On June 10, 1881, Count Leo Tolstoy sets off on a pilgrimage to a monastery disguised as a peasant.
Tolstoy had already produced his two greatest masterpieces War and Peace (1865-1869) and Anna Karenina (1875-1877). The Russian nobleman was engaged in a spiritual struggle and felt torn between his responsibility as a wealthy landlord to improve the lot of the people, and his desire to give up his property and wander the land as an ascetic. He had started giving away his possessions and declared that the public owned his works, but his wife, Sofya, worried about the financial stability of the couple’s 13 children, gained control of the copyrights for all his work published before 1880.
Tolstoy was born in 1828. His parents died when he was a child, and he was raised by relatives. He went to Kazan University at age 16 but was disappointed in the quality of education there and returned to his estate in 1847 without a degree. He lived a wild and dissolute life in Moscow and St. Petersburg until 1851, when he joined the army. He fought in the Crimean war, and his experiences in the defense of Sevastopol became a successful literary memoir, Sevastopol Sketches, in 1855. While in the army, he wrote several other autobiographical works.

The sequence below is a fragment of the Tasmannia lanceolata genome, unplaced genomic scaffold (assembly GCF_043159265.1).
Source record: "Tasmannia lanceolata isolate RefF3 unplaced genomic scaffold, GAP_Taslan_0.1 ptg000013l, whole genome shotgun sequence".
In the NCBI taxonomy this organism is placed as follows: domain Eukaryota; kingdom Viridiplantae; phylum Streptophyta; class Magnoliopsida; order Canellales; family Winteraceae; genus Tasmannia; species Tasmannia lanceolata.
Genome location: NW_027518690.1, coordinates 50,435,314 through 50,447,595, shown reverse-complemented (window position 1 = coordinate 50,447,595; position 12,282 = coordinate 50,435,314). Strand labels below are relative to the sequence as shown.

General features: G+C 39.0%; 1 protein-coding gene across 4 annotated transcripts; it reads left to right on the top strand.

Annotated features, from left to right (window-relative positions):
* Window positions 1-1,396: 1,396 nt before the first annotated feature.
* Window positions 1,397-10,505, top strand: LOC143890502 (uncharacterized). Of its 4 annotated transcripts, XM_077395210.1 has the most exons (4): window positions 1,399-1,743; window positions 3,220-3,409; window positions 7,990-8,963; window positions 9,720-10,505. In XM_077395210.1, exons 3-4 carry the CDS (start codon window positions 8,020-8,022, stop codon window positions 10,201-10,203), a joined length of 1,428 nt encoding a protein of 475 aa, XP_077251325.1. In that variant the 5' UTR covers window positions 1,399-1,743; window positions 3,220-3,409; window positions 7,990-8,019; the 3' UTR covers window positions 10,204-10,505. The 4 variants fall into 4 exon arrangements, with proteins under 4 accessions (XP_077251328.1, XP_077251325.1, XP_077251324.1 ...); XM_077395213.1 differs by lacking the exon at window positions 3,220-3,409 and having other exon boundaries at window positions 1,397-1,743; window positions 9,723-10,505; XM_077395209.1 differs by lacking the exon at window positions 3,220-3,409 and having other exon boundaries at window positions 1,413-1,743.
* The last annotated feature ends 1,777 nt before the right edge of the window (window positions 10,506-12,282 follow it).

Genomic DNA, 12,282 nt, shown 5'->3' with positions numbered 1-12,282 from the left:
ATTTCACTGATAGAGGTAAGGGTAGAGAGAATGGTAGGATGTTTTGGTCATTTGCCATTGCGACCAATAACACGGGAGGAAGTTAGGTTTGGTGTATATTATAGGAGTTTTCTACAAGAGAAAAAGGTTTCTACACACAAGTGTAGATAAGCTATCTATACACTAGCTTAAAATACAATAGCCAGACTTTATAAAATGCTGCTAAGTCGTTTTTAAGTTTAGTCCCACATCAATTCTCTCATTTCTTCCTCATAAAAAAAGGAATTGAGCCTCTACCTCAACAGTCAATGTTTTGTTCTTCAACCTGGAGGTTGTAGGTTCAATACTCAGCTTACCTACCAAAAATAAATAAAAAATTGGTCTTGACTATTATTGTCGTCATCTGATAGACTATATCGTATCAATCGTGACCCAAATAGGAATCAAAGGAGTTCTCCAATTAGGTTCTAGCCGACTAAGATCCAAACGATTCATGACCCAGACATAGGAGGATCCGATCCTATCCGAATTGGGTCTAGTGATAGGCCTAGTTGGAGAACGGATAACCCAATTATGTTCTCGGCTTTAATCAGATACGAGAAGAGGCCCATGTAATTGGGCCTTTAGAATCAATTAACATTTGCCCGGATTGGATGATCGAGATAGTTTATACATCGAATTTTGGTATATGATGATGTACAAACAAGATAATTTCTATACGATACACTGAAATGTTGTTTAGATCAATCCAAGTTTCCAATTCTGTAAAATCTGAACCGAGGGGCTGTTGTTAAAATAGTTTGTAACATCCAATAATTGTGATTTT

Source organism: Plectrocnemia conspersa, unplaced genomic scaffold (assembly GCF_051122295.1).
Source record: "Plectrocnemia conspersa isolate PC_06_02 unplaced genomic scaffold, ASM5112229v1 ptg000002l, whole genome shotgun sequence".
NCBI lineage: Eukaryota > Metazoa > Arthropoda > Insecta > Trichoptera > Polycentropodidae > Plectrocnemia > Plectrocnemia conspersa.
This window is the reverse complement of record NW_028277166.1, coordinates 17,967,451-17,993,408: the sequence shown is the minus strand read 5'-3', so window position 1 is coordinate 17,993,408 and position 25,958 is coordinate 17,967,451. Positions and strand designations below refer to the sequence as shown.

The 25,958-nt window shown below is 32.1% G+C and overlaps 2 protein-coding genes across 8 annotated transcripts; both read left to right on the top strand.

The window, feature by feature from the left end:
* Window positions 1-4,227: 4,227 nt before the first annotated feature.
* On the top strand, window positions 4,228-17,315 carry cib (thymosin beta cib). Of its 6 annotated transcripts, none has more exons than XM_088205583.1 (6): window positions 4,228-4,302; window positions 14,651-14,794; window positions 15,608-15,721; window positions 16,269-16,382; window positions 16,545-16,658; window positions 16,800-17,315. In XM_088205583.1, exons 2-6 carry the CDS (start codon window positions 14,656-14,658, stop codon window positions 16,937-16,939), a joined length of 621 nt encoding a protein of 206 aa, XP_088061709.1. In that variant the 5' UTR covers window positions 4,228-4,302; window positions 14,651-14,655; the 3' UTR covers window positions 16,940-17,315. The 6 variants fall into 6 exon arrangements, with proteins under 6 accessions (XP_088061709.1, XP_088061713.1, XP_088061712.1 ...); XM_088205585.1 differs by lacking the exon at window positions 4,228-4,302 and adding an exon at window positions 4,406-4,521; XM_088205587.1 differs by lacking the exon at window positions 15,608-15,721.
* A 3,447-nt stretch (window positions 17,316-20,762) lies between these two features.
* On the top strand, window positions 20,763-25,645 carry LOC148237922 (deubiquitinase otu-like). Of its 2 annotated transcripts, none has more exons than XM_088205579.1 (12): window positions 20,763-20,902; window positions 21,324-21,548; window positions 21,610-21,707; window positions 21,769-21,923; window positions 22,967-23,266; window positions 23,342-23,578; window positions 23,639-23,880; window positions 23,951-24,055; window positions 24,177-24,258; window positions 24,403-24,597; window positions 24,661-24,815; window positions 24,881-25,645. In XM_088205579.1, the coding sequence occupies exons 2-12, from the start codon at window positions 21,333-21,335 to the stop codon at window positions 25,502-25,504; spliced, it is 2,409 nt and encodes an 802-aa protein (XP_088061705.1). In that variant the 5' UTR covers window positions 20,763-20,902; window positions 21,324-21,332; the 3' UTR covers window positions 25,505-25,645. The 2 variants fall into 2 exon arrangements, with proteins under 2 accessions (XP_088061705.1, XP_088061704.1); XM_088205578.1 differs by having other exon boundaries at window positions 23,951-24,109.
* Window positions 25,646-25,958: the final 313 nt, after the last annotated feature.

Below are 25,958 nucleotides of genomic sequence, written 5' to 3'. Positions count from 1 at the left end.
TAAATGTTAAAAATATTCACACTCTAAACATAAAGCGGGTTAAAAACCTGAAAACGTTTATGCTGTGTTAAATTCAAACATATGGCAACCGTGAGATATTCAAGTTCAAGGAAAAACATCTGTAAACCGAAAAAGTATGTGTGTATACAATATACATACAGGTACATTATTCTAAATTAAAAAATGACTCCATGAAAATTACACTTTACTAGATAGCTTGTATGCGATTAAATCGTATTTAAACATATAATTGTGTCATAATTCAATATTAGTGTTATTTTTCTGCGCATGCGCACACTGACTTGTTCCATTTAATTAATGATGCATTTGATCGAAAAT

In 1857, Tolstoy visited Europe and became interested in education. He started a school for peasant children on his estate and studied progressive educational techniques. In 1862, he married, and the following year he published a successful novel, The Cossacks.
Later in his life, Tolstoy embraced Christian anarchism and was excommunicated from the Russian Orthodox Church. In 1910, he fled his home secretly with his youngest daughter but caught pneumonia and died at a remote railway station a few days later.